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likely to die, and that special precautions had to be taken to save it, the author suggested that we might get some light by comparing the Laosian beliefs with regard to children. The Laosians think that an infant is the child, not of its parents, but of the demons; and hence they call on the demons to carry off their child within four and twenty hours after birth or else to leave it for ever. Moreover, they give the child a hideous name by way of frightening away the demon, and they sell it for a nominal price to a friend, under the impression that the demons are too honest to carry off what has been actually bought and paid for. Now if the demons had carried off a child born in a particular month, it might be thought that this gave them a special power over another child born in the same month, and that therefore special precautions were needed to prevent its dying. One of the speakers had suggested that in Persia the supposed dead man might have returned through a door in a terraced roof. In reply, Mr. Frazer said that there was evidence to show that in the case in question the entrance was made through the compluvium, an opening in the atrium or principal apartment of the house. Now as this atrium was distinctly stated by the ancients to have been originally sitting-room and kitchen in one, it is not unreasonable to infer that it represented the single apartment of the primitive house, and that the aperture in the roof (afterwards known as the compluvium) was originally the smoke-hole or chimney.

The following paper was then read by the Director:

By Rear-Admiral F. S. TREMLETT, F.R.G.S.


THE tumuli of Brittany having been so frequently described, it will be unnecessary to give in this paper a lengthened description of them, or of their contents. Several of the most interesting monuments have disappeared, but there still remain a considerable number which will probably be untouched, from the fact that below the thin coat of humus the granite rock is found, and that stone is so easily procurable that the farmers find it more economical to establish a quarry on their fields than to blast with powder the megaliths on their land. To this circumstance may be attributed the preservation of those that remain. There is, however, an exception to this, and that is when the Church requires building stone; the parishioners are then exhorted as a religious duty to obtain and bring to the church whatever material is required, which service is invariably cheerfully rendered and gratis. To this circumstance may be attributed the gap which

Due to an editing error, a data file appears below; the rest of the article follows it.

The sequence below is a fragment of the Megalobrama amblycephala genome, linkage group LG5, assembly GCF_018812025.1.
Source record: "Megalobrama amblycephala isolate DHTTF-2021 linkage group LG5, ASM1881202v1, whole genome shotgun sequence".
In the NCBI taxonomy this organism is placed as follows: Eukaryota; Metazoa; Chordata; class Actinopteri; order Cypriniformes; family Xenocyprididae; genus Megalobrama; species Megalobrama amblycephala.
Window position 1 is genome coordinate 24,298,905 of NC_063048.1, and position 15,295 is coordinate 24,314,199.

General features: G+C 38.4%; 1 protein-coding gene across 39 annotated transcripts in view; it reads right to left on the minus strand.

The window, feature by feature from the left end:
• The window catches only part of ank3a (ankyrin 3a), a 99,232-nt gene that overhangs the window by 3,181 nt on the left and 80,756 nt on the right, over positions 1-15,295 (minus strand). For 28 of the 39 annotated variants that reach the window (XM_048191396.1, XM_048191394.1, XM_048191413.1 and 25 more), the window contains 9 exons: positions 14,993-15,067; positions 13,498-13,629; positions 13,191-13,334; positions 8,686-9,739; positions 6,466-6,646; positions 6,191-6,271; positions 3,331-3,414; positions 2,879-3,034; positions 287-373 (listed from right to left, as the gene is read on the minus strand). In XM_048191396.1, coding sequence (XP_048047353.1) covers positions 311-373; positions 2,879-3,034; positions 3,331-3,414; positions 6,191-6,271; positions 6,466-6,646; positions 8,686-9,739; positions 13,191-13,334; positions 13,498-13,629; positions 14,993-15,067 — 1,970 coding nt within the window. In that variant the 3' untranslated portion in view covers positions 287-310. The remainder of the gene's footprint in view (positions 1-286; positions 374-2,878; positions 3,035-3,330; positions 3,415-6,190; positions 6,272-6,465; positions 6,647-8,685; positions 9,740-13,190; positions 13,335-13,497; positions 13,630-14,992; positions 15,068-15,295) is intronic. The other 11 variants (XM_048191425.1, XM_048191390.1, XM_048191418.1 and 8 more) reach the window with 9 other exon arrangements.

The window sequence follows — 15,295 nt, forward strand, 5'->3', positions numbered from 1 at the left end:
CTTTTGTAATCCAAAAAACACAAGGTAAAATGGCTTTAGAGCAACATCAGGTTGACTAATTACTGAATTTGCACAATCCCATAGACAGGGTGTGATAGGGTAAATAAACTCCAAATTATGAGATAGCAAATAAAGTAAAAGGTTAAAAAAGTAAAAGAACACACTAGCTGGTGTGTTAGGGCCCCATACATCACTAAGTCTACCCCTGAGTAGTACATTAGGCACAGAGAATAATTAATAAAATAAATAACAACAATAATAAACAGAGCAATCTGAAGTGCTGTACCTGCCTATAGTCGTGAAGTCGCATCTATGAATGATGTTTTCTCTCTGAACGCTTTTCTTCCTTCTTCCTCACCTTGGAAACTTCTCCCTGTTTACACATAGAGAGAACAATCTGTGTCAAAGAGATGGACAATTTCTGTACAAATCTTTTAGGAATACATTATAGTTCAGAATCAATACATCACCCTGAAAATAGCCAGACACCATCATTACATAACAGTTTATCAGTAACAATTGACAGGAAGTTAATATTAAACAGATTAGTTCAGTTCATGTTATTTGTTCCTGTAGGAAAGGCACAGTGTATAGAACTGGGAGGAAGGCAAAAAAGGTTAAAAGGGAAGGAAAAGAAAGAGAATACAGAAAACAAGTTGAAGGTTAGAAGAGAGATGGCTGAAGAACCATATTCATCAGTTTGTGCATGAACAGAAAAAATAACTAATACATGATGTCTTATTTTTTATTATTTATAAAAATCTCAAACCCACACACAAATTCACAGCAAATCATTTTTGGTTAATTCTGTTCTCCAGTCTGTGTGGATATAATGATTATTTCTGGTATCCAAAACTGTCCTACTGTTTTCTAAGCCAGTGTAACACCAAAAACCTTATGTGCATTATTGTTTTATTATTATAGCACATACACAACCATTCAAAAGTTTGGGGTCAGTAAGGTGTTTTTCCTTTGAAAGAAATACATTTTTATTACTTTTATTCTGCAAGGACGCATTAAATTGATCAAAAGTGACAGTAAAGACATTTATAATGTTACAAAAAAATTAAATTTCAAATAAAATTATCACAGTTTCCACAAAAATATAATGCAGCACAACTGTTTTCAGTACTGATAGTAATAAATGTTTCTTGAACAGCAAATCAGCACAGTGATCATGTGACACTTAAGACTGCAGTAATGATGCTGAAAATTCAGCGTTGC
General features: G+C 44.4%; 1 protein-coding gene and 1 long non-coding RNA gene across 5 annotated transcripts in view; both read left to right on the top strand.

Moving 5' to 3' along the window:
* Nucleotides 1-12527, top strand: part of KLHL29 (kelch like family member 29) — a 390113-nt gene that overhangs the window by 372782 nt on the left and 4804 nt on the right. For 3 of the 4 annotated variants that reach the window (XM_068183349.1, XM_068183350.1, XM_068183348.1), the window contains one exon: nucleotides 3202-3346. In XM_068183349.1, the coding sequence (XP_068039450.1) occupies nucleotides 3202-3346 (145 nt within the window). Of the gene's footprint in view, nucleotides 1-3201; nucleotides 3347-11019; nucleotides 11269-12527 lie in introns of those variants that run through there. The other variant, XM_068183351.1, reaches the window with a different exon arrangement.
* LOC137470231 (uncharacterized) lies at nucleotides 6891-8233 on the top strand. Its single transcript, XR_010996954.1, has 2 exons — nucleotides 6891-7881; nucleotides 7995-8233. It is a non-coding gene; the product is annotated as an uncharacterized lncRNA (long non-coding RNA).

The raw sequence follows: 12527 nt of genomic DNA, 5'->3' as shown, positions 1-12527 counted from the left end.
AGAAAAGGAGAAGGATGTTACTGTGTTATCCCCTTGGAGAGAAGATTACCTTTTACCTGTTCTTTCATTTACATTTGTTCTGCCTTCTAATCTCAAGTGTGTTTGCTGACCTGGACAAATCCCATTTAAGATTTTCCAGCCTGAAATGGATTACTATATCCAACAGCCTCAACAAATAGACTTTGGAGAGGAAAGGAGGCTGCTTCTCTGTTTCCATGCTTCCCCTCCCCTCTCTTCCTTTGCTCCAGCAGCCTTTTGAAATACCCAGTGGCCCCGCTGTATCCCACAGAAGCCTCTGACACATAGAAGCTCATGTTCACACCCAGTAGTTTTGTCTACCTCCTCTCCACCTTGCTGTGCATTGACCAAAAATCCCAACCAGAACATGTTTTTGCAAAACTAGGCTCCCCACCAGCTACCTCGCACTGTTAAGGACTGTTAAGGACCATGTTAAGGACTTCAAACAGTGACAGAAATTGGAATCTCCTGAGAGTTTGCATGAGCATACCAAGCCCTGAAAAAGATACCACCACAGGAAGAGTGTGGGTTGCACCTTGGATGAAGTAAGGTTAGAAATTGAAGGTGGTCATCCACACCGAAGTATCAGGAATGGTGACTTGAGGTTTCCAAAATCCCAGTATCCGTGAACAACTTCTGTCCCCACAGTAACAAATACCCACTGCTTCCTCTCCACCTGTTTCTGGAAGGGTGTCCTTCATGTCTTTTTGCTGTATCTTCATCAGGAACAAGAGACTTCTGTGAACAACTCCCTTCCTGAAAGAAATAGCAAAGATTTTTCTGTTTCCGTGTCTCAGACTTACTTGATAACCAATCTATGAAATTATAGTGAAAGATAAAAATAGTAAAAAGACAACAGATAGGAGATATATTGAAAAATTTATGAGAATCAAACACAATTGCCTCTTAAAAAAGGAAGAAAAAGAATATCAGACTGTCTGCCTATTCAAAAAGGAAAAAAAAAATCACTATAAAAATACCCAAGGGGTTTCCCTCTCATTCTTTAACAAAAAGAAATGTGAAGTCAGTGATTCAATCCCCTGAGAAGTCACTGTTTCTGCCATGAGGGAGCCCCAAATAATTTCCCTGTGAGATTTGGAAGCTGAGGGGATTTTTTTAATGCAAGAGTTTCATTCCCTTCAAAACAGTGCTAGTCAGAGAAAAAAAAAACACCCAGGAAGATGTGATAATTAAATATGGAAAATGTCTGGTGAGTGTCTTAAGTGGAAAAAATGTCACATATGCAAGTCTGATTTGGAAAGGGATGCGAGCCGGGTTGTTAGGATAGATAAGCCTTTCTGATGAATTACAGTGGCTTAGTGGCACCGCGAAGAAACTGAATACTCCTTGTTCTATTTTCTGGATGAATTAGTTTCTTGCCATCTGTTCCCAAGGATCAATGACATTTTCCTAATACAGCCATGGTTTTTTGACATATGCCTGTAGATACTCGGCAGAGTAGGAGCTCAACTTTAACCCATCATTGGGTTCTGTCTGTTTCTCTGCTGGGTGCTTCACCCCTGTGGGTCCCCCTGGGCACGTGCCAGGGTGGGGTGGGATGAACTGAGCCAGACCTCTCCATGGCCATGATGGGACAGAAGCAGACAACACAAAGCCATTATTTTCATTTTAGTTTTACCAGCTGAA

They count up to ten, and their numerals are—

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The first European visitors to New Ireland, and its adjacent islands, of whom we have authentic records, were Spaniards. The first expedition, headed by Mendaña de Meyra, sailed from the coast of Peru in 1567, and for some thirteen years the Spaniards with varying success continued in these waters; the only remains of their visits being the names of many islands (such as Guadalcanal, Sesga, Solomon, St. Antonia, Santa Lucia, Espirito Santo, San José, Santa Isabel, Los Reyes, Santa Cruz, and others), a few isolated words, and a marked Spanish likeness in some of the lighter-skinned natives.

Since the Spaniards, the islands have also been visited by the English in 1767, when Captain Philip discovered the Admiralty group some 150 miles further east; by the French under Deutrecasteaux in 1791, when out in search of La Perouse; and by the Americans under Captain Morrell in 1843.

Since then, and more particularly during the past twenty years, the communications with Europeans have been numerous, with fatal results to the natives. The first attraction which the islands offered was the exuberant abundance of cocoa-nuts. It may be safely said that in New Ireland and its neighbouring islands, some twenty in number, the Germans found 200,000 cocoa-nut trees in full bearing.

The annual product of each tree is worth one dollar, and it may also be safely said that the annual cost of collecting $200,000 to the Germans did not exceed £15. The barter for these cocoa-nuts consists of glass beads, poor cutlery, tobacco and pipes, cheap rum and other fire waters, with what consequences to the natives it is easy to imagine.

The Americans have kept themselves to whaling, the French to pearl-fishing and digging for bêche-de-mer, and the English of the neighbouring colonies have "recruited" the men and women for their industrial army engaged in producing sugar for the most part.

This "recruiting" has been easy on account of the peculiar power which the king or head man of an island has over the lives of the natives; he can command men and women to go wherever he pleases, and they obey without a murmur.